2015 McLaren 650S first drive
More than just a facelifted 12C
Marbella, Spain – McLaren has always prided itself in being the thinking man's supercar, if indeed one can consider buying anything with 600+ horsepower and a $350,000 price tag logical. Indeed, even from its earliest days — think the mid ‘90s and the now legendary F1 — it was the company's emphasis on equal parts practicality and performance that made it stand out from the supercars of the day. Yes, it was the fastest thing on four wheels, but one could — indeed, quite a few wealthy banker types did — drive it on an everyday basis.
The same applies today. When the company's marketing and engineering gurus can be persuaded — and it can take some doing what will all that British diplomacy and equanimity — to compare their cars to arch rival Ferrari's, the trait always emphasized is their accessibility. Indeed, seldom will a McLaren engineer stress exactly how fast his supercar is, rather emphasizing how easy it goes fast. Making the MP4-12C as fast as the 458 Italia was important; making it easier to drive fast was, by far, more important.
So, to have customers tell them they wanted their supercars a little less pragmatic and perhaps, well, a little more unruly must have come as something of a shock. No matter how silly it is to complain about the performance of a 616-hp supercar, more performance was indeed the takeaway of all the company's focus grouping, even it meant the loss of a little of the civility that the MP4 is famous for. Oh, and a little more noise from the motor would not go remiss and we wouldn't even be all that bothered if the ride got a little stiffer. More impassioned Italian, less stiff-upper-lip British was the message.
What the customer wants, the customer gets
So, McLaren's bread-and-butter, the 12C (formerly MP4-12C), has morphed into the 650S, complete with 25 more ponies (now 641 hp in all), carbon ceramic brakes as standard equipment and stiffer suspension (22 per cent harder springs in the front; 37 per cent on the rear). All are dedicated to improving track performance, the two last — ceramic brakes and a significant stiffening of spring — not usually associated with superior on-road comportment (the stiffer suspension is self-explanatory, but carbon ceramic brakes usually improve high-speed stopping at the expense of low-speed feel).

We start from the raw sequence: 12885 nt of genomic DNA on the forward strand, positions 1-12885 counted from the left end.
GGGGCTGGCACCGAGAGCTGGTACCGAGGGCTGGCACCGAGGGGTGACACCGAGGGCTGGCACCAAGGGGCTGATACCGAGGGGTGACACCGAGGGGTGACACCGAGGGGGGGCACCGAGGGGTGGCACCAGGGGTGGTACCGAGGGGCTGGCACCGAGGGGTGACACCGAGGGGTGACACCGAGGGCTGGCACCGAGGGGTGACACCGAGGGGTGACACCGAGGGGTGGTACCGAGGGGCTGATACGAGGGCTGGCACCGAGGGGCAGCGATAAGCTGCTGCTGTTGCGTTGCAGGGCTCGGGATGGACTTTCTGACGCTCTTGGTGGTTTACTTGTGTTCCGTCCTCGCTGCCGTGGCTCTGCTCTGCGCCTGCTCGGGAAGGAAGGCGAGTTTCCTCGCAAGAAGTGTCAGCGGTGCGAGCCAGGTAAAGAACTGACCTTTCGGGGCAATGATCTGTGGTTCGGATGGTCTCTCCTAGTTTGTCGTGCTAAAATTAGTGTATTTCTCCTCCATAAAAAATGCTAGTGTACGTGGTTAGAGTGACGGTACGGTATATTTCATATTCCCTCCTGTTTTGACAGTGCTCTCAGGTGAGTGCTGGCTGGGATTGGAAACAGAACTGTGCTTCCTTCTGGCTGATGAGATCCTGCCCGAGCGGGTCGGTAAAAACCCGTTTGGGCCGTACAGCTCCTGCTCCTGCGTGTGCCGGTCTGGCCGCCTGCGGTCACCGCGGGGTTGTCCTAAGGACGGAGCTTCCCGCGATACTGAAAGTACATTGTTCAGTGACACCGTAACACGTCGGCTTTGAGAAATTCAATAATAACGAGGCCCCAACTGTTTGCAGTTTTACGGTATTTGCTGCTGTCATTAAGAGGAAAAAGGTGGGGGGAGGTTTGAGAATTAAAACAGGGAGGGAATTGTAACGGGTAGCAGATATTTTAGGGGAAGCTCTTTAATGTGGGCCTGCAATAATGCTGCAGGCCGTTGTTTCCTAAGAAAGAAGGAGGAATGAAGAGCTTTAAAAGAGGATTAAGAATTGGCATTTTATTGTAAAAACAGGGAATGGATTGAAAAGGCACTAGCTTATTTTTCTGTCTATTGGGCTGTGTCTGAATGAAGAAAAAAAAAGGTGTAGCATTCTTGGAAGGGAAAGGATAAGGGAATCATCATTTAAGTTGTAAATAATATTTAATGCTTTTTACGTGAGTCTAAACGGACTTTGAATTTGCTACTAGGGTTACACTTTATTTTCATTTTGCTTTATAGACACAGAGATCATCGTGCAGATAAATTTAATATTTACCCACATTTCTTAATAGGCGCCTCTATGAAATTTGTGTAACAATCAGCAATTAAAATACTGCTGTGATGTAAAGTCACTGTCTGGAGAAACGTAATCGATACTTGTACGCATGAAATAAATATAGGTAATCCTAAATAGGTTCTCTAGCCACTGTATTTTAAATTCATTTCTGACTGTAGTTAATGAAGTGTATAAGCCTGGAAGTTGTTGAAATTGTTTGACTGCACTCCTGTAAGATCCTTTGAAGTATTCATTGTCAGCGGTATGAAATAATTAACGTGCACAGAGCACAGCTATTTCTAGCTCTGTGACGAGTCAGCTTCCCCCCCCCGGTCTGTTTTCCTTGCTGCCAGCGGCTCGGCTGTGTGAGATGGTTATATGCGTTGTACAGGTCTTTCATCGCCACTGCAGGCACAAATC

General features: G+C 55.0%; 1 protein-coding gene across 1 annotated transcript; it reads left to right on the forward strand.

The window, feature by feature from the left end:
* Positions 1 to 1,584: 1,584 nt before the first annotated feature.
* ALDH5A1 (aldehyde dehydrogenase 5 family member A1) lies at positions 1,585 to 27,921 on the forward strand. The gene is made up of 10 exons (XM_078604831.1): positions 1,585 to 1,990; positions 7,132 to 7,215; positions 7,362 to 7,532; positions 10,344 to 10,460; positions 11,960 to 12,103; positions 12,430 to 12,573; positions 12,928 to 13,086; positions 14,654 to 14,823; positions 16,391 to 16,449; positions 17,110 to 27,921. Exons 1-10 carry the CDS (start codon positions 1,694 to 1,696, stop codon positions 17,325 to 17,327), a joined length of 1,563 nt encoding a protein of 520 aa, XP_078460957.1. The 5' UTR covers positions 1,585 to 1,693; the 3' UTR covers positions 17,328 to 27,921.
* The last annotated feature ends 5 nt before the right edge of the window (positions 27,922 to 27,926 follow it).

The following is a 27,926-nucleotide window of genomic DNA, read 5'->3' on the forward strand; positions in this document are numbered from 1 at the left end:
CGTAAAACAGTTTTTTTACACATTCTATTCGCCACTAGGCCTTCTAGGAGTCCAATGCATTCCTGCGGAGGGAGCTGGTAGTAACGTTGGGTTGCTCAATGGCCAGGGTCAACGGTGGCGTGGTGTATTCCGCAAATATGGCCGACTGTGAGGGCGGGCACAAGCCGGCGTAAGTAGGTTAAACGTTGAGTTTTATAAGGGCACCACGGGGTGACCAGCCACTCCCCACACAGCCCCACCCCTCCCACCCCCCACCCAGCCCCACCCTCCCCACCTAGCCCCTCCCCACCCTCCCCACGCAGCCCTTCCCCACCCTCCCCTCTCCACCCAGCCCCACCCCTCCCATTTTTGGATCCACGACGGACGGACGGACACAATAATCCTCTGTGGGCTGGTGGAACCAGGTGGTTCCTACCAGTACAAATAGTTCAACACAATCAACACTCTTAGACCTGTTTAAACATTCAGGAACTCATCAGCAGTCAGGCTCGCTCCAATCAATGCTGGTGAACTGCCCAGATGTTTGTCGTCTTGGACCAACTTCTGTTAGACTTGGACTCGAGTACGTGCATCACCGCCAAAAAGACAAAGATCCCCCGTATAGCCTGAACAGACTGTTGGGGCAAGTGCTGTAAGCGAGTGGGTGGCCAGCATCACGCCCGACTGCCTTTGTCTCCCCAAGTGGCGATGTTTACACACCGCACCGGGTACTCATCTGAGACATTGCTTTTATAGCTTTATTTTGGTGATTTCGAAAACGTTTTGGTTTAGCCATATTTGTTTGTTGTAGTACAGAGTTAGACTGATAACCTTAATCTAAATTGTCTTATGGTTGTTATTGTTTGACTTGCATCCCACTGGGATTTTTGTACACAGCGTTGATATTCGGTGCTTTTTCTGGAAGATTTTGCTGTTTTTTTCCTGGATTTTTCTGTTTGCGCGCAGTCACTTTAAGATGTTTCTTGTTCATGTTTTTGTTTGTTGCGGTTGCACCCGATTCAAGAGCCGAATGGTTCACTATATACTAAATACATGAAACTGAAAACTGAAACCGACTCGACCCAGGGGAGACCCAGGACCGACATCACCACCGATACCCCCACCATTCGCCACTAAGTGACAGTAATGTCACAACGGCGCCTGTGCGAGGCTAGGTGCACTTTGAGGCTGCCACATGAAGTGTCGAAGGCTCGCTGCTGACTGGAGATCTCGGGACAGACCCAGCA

Surprisingly — focus groups being notorious for asking for something and then refusing to buy the very changes they requested — the changes have met with almost universal customer acceptance. Indeed, so popular are the revisions that the 650S — initially slated to be an addition to the 12C in McLaren's lineup — that the original is now being discontinued.
So, is the customer, as the marketing adage dictates, always right?
One would have to give that one a pretty emphatic yes. Certainly, the complaint that the MP4-12C lacked personality — that the engine felt a little flat in comparison to Ferrari's 458 and the steering a little less communicative, again compared with the 458 — no longer applies.
Change for the better
Thanks to new cylinder heads and pistons (both completely reshaped for more power and better cooling) and engine control electronics that now see the twice-turbocharged V8 bark like an F1 car on over-run, the engine is now more engaging. No, McLaren's twin-turbo V8 doesn't sound quite as glorious as Ferrari's normally-aspirated, flat-plane-crank V8. But even the Italian has signaled that it too will soon have to switch to emissions-reducing, but sound-deadening, turbochargers. More importantly, no one will be complaining of Toyota-like flatulence emanating from the tailpipes of a McLaren anymore. Sound finally matches fury, the exhaust note now as dramatic as its P1-inspired headlights.
McLaren, of course, wants everyone to note that the 650S is also faster — 3.0 seconds to 100 km/h instead of 3.1 and an even more impressive 8.4 seconds to 200 km/h rather than 8.8. It's certainly more than scary fast enough — anyone needing more is looking at a million dollar price tag for the P1 or Porsche 918 — but I defy anyone to be able to sense the difference between the 12C and 650 without a data recorder and the world's most precise GPS system.